Scotland has become the first country in the world to introduce a minimum price for alcohol. It’s a bold attempt to tackle one of our many demons. From 1st May it has become a criminal offence to sell any drink for less than 50 pence per unit of alcohol. The biggest effect will be on cheap cider which almost trebles in price from around £4.70 a bottle to £11.25. A can of larger will now cost a minimum of 88p. There’s less effect on a 700ml bottle of whisky but that now cannot be sold for less than £14.
The new law is supported by all the parties in the Scottish Parliament and is primarily aimed at our old habit of binge-drinking at the weekend when our town centres look like a medieval painting of hell and damnation. The doctors tell us that there are 697 hospital admissions every week caused by alcohol abuse and 22 deaths. That’s 50 per cent higher than in England and Wales.
Economists tell us alcohol abuse is costing the economy £3.6bn a year. Raising the price of drink, they say, is one sure way of reducing the amount sold. Scots are currently consuming 40 per cent more than the recommended amount of alcohol per week. And, of course, it’s not just the young and the poor who are doing the drinking. A lifestyle survey published by the Office of National Statistics found that 70 per cent of “professional” people had consumed alcohol in the previous week, compared to 51 per cent of manual workers. It’s just that the “professional” results are less dramatic ( if we can use a drinking term).
Strong drink has aye been a problem in Scotland. The stumbling red-nosed Scotsman is both a joke and a disgrace. And we are still not quite sure whether we ought to laugh or cry over our drink. Maybe it’s because we find it difficult to do things in moderation. So we swing from the Temperance movements of the 19th and early 20th century to our “Slainte” culture of today when whisky is lauded one of the foundations of our economy.
In fact, the Scotch Whisky Association was able to delay the implementation of minimum pricing for six years while it fought against the will of parliament in the courts. But at last we are now embarking on this great experiment. Other countries have tried other things, from prohibition to regulated drink stores. And indeed Scotland has already tightened its laws on drink-driving and hours of sale. But this may be the final round for our heavy drinking culture.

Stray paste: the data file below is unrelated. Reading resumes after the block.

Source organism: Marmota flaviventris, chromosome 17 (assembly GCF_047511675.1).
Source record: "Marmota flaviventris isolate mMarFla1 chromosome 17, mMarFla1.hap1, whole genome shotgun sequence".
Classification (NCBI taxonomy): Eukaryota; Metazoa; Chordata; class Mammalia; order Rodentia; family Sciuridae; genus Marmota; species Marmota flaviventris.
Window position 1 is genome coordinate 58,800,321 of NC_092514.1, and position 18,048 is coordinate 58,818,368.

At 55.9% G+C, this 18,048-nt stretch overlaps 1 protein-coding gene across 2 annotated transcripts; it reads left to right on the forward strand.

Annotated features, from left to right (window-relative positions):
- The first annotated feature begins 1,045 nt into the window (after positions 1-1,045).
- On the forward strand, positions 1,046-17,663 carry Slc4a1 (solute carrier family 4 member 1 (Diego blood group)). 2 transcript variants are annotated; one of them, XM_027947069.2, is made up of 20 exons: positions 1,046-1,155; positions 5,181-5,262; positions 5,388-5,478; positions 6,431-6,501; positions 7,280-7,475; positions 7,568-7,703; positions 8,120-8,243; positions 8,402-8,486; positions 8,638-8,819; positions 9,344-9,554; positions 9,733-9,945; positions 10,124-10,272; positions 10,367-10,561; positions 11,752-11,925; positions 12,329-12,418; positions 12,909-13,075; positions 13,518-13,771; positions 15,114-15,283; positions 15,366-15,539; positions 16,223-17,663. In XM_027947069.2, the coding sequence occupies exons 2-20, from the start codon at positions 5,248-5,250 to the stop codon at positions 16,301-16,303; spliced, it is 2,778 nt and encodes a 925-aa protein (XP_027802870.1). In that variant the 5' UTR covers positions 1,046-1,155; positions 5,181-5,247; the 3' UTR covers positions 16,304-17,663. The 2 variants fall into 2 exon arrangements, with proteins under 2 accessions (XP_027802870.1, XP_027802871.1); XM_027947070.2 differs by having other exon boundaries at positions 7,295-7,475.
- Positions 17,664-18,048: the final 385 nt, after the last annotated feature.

Apart from drink, we faced two other threats to our economy this week. Our proud House of Fraser department stores are in trouble. The two shops in Edinburgh (one the famous “Jenners”) and the founding store in Glasgow and at Loch Lomond are being passed from one Chinese company to another and no one quite knows what the outcome will be. It’s all part of the same retail revolution which is forcing Sainsbury’s and Asda to seek a merger in the face competition from low-price stores and on-line buying.
In the case of the two supermarkets this is going to be a disaster for our farmers if the Competition and Markets Authority allows the merger to go ahead. The fewer the supermarkets the more they will be able to exercise their monopoly power and drive down prices at the farm gate. Cheap food and drink are not good things, either for our health or our economy.
Hardly a week goes by but there’s trouble for our newly-merged police force, Police Scotland. The police authority is said to be considering a plan to cut police officer numbers by up to 1,200 over the next three years. Apparently this could be done while still keeping the same number of police officers on the beat by releasing more of them from back-room duties. The trouble is that the number of back-room staff has been cut by 2,000 over the past few years and there’s no sign of the police budget increasing.
As if this wasn’t troubling enough, a BBC investigation claimed that internal reports into corruption in the force had been watered down by senior officers. And the family in the notorious “Sheku Bayoh” case have launched a court action against Police Scotland claiming £1.8m in damages. They allege that Mr Bayoh died as a result of his arrest by police in Fife three years ago and the police investigation has failed to explain his death or bring anyone to justice.
The lawyer representing the Bayoh family, Aamer Anwar has had an eventful week. He’s also been acting for the family of the Lockerbie bomber Abdelbaset al-Megrahi and on Thursday they learnt that the Scottish Criminal Review Commission is to re-open its review of the case. The review is expected to take several months, so its result may well be announced just as the 30th anniversary of the bombing is being commemorated.
Oh dear, the cracks which have opened up in Reactor No 3 at the Hunterston nuclear power station are more serious than expected. The 43 year old reactor has been out of action since the beginning of March and whether it can return to service by the end of the year is now in doubt. The French owners EDF have meanwhile bought the Neart na Gaoithe wind farm which is being developed in the Firth of Forth.
What’s not in doubt is that spring is here and the winter is over. The power of nature has taken its time to crank into new life this year. But the brave “Beltane” celebrants turned out as usual on May Day morning to greet the sun on Calton Hill in Edinburgh.
Following in the tradition of that ancient ceremony, they danced the winter away and drank to the arrival of spring…with non-alcoholic juice of course !